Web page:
Top 10 business stories of the decade
From Ireland’s bailout and Anglo’s crash to Apple’s €14bn tax bill and Brexit
Anglo Irish Bank and its clients epitomised the easy-money culture of the Celtic Tiger era. Photograph : Matt Kavanagh
Arguably the seminal moment in Ireland’s recent economic history. In late 2010, the country was imploding financially. The crash had sent the economy into reverse and blown a hole in the public finances. Unemployment had rocketed from 5 per cent to 15 per cent in just two years.
However, it was the government’s infamous decision to guarantee the entire domestic banking system back in 2008 – effectively putting the sovereign on the hook for €440 billion of bank liabilities – that would seal the country’s fate.
By September, the guarantee had run out but Ireland was locked out of the bond markets and unable to borrow and no one really knew just how big the problem in the banking system was.
Whether the Government chose the bailout route or was “pushed” as Kevin Cardiff, former secretary general of the Department of Finance, maintains is still a source of controversy. The manner in which it was announced was a “Gubu” moment.
After several denials by the government and various ministers, the then Central Bank governor Patrick Honohan rang RTÉ’s Morning Ireland programme to effectively announce that the State was in discussions with the European Union and the International Monetary Fund (IMF) about a financial rescue.
The day before about €900 million of deposits had flooded out of Irish banks, in one of the biggest one-day exoduses on record. The banks had, in the words of minister for finance Brian Lenihan, become “too big a problem for the country”.
On November 28th, the government agreed to a €67.5 billion EU-IMF bailout programme with the European Commission, the European Central Bank (ECB) and the IMF, later known as the troika. The three-year financial aid programme was provided on the condition of exacting austerity measures that would cause great hardship.
The economy was in freefall, in stark contrast with the heady days of the boom when Ireland’s tiger economy was an exemplar of growth and prosperity. We were the sick man of Europe, headed for several years of swingeing cutbacks and another morale-sapping period of emigration.
Anglo Irish Bank RIP
The bank that became synonymous with Ireland’s financial crash was once the poster boy of the industry here. Under the stewardship of Seán FitzPatrick it had morphed from a fringe operator lending to corporates in the late 1980s to one of Europe’s most profitable banks by the mid-2000s – it recorded an annual profit of more than €500 million in 2005 – primarily on the back of what would later been seen as reckless lending to builders and developers.
Its loan book trebled to €73 billion between 2004 and 2008 as it allowed clients double down on their existing loans by taking equity out of one project to fund another. The bank and its clients epitomised the easy-money culture of the Celtic Tiger era.
By mid-2008, shares in Irish banks, and Anglo in particular,were tanking as rumours circulated about their exposure to bad debts. Rumours were also circulating that wealthy businessman Seán Quinn had taken a large position in the bank via CFDs (contracts for difference), which meant his name was kept off the share register as he didn’t actually own the stock.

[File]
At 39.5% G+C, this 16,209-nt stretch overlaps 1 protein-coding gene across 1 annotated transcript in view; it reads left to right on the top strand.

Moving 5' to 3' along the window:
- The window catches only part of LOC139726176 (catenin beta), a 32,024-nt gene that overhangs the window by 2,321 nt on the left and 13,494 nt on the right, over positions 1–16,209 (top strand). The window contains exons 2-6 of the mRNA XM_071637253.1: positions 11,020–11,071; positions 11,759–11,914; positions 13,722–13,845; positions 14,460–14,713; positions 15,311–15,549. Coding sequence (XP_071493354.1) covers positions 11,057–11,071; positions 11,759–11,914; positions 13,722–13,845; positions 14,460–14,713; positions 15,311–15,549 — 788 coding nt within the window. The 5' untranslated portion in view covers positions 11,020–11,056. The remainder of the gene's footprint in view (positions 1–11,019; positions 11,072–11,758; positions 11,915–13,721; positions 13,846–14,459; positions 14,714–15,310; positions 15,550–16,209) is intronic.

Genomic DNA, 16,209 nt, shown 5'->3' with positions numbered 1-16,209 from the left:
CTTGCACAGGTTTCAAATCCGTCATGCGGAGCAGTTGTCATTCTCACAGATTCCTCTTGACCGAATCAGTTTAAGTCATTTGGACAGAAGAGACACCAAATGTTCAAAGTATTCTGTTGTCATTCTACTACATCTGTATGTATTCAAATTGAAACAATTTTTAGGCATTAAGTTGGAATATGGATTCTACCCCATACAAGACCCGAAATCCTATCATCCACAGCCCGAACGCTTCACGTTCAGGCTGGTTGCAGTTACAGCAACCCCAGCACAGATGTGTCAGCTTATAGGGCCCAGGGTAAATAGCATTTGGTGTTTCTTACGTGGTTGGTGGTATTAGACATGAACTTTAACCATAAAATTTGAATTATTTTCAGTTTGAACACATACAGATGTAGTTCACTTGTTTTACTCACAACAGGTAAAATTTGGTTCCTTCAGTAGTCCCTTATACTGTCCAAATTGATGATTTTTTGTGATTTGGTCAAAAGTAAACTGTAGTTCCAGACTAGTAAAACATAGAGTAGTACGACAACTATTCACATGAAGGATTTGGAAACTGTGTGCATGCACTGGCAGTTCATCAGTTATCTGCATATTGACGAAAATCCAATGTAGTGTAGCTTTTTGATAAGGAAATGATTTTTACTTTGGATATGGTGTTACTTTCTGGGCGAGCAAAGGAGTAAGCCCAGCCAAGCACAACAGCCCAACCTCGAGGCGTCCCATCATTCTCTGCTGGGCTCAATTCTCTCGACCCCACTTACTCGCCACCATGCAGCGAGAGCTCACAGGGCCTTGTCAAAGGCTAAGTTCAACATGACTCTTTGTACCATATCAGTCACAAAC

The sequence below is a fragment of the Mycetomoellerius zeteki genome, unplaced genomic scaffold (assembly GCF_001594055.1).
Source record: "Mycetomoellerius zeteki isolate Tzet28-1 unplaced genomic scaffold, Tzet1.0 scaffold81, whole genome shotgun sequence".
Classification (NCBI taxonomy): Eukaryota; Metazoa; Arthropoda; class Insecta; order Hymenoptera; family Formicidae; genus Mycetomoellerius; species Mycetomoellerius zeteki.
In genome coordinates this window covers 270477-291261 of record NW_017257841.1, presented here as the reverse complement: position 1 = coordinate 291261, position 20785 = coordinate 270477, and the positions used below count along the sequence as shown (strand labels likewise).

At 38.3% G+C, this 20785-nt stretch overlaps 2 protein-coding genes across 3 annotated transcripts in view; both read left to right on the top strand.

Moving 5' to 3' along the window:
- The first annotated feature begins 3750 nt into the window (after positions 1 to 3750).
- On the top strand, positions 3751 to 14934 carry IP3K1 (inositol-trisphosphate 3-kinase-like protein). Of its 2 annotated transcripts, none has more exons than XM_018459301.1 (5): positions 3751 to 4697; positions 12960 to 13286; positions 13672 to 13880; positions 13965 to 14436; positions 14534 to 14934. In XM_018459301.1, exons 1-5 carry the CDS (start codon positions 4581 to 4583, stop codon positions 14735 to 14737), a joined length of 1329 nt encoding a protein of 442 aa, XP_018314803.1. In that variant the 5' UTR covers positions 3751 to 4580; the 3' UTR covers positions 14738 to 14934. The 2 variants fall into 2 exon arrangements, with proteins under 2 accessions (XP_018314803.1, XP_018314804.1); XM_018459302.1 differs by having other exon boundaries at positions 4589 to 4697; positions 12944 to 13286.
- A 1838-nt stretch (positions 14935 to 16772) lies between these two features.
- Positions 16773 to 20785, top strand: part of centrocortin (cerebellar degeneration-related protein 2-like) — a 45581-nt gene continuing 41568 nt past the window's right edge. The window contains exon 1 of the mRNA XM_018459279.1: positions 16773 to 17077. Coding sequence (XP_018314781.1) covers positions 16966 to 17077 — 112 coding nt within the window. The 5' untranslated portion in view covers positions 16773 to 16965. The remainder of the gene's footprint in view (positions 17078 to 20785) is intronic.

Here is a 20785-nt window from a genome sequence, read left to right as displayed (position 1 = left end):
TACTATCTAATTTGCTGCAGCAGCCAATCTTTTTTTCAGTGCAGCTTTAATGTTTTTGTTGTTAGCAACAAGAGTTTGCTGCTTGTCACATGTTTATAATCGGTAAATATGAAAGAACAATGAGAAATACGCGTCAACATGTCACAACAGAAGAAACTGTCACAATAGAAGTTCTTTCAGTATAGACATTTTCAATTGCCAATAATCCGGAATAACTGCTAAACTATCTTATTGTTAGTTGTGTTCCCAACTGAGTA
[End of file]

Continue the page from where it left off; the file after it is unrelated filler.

When the government finally stepped in with a snap guarantee of the banking system in September 2008, weeks after the implosion of US investment bank Lehman Brothers, Anglo was the weakest link, teetering on the brink of collapse.
Later that year FitzPatrick and chief executive David Drumm were forced to resign after hundreds of millions in directors’ loans, kept hidden from auditors, were uncovered.
Not long afterwards the bank was nationalised, and in March 2010 it reported losses of €12.7 billion for the 15 months to December 2009, the largest loss in Irish corporate history.
Drumm would later be jailed for his role in the provision of illegal loans to 10 developers to buy shares in the bank, the so-called “Maple 10” controversy. The strategy was devised to support the bank’s sliding share price and unwind Quinn’s doomed bet on its share price.
Most of Anglo was later merged with Irish Nationwide and renamed the Irish Bank Resolution Corporation (IBRC), an entity the government eventually liquidated in 2013. The bailout of Anglo cost the Irish taxpayer nearly €29 billion. In an ironic twist the new headquarters it was intending to move into on Dublin’s North Wall Quay before it collapsed is now home to the State’s financial regulator while its original headquarters on St Stephen’s Green houses a Starbuck’s coffee shop.
Seán Quinn: the fall of Ireland’s richest man
In 2008, the Cavan businessman was officially ranked as the richest man in Ireland with an estimated wealth of €4.7 billion, relating in the main to his hugely profitable insurance and financial services business. Three years later he walked into a Belfast courtroom and declared himself bankrupt, crystallising the most calamitous fall in Irish business history.
His bankruptcy was triggered by the collapse of Anglo. Between October 2005 and July 2007, Quinn built up a 28 per cent stake in the bank, using CFDs, a financial instrument used to gamble on the bank’s share price. When Anglo shares began what would become a steep nosedive, the bank advanced Quinn loans to allow him meet his CFD commitments but the gamble was going only one way.